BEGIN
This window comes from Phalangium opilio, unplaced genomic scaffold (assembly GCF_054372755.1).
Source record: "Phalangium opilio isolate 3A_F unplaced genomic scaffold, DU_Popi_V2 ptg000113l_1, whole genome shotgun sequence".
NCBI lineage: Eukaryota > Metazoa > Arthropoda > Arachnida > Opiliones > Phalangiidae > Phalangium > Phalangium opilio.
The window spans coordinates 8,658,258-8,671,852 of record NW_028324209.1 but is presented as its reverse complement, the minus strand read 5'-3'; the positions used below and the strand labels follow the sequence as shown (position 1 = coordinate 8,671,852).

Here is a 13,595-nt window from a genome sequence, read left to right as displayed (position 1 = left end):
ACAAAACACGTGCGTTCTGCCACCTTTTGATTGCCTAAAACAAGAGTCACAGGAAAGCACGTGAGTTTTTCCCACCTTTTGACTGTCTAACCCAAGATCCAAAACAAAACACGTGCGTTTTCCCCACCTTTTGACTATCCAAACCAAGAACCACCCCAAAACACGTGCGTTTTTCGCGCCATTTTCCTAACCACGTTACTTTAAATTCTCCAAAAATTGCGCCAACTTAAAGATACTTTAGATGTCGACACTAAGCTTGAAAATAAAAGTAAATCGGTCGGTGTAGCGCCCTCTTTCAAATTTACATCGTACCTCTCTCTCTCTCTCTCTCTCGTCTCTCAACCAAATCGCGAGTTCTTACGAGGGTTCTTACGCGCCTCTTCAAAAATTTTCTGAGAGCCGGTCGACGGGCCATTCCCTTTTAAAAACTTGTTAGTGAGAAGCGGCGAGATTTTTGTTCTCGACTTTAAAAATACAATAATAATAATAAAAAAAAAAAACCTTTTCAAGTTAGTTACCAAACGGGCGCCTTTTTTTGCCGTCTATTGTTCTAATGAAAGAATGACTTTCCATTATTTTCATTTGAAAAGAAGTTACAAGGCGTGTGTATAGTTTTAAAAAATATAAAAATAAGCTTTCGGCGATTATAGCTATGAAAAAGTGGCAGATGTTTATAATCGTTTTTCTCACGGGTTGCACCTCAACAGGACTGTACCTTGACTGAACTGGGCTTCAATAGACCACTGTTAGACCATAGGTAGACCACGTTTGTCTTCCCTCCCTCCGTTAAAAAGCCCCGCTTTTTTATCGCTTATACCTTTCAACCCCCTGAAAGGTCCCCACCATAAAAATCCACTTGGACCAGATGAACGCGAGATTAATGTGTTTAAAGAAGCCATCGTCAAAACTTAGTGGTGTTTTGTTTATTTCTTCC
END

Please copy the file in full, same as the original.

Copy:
This window comes from Phalangium opilio, unplaced genomic scaffold (assembly GCF_054372755.1).
Source record: "Phalangium opilio isolate 3A_F unplaced genomic scaffold, DU_Popi_V2 ptg000113l_1, whole genome shotgun sequence".
NCBI lineage: Eukaryota > Metazoa > Arthropoda > Arachnida > Opiliones > Phalangiidae > Phalangium > Phalangium opilio.
The window spans coordinates 8,658,258-8,671,852 of record NW_028324209.1 but is presented as its reverse complement, the minus strand read 5'-3'; the positions used below and the strand labels follow the sequence as shown (position 1 = coordinate 8,671,852).

Here is a 13,595-nt window from a genome sequence, read left to right as displayed (position 1 = left end):
ACAAAACACGTGCGTTCTGCCACCTTTTGATTGCCTAAAACAAGAGTCACAGGAAAGCACGTGAGTTTTTCCCACCTTTTGACTGTCTAACCCAAGATCCAAAACAAAACACGTGCGTTTTCCCCACCTTTTGACTATCCAAACCAAGAACCACCCCAAAACACGTGCGTTTTTCGCGCCATTTTCCTAACCACGTTACTTTAAATTCTCCAAAAATTGCGCCAACTTAAAGATACTTTAGATGTCGACACTAAGCTTGAAAATAAAAGTAAATCGGTCGGTGTAGCGCCCTCTTTCAAATTTACATCGTACCTCTCTCTCTCTCTCTCTCTCGTCTCTCAACCAAATCGCGAGTTCTTACGAGGGTTCTTACGCGCCTCTTCAAAAATTTTCTGAGAGCCGGTCGACGGGCCATTCCCTTTTAAAAACTTGTTAGTGAGAAGCGGCGAGATTTTTGTTCTCGACTTTAAAAATACAATAATAATAATAAAAAAAAAAAACCTTTTCAAGTTAGTTACCAAACGGGCGCCTTTTTTTGCCGTCTATTGTTCTAATGAAAGAATGACTTTCCATTATTTTCATTTGAAAAGAAGTTACAAGGCGTGTGTATAGTTTTAAAAAATATAAAAATAAGCTTTCGGCGATTATAGCTATGAAAAAGTGGCAGATGTTTATAATCGTTTTTCTCACGGGTTGCACCTCAACAGGACTGTACCTTGACTGAACTGGGCTTCAATAGACCACTGTTAGACCATAGGTAGACCACGTTTGTCTTCCCTCCCTCCGTTAAAAAGCCCCGCTTTTTTATCGCTTATACCTTTCAACCCCCTGAAAGGTCCCCACCATAAAAATCCACTTGGACCAGATGAACGCGAGATTAATGTGTTTAAAGAAGCCATCGTCAAAACTTAGTGGTGTTTTGTTTATTTCTTCC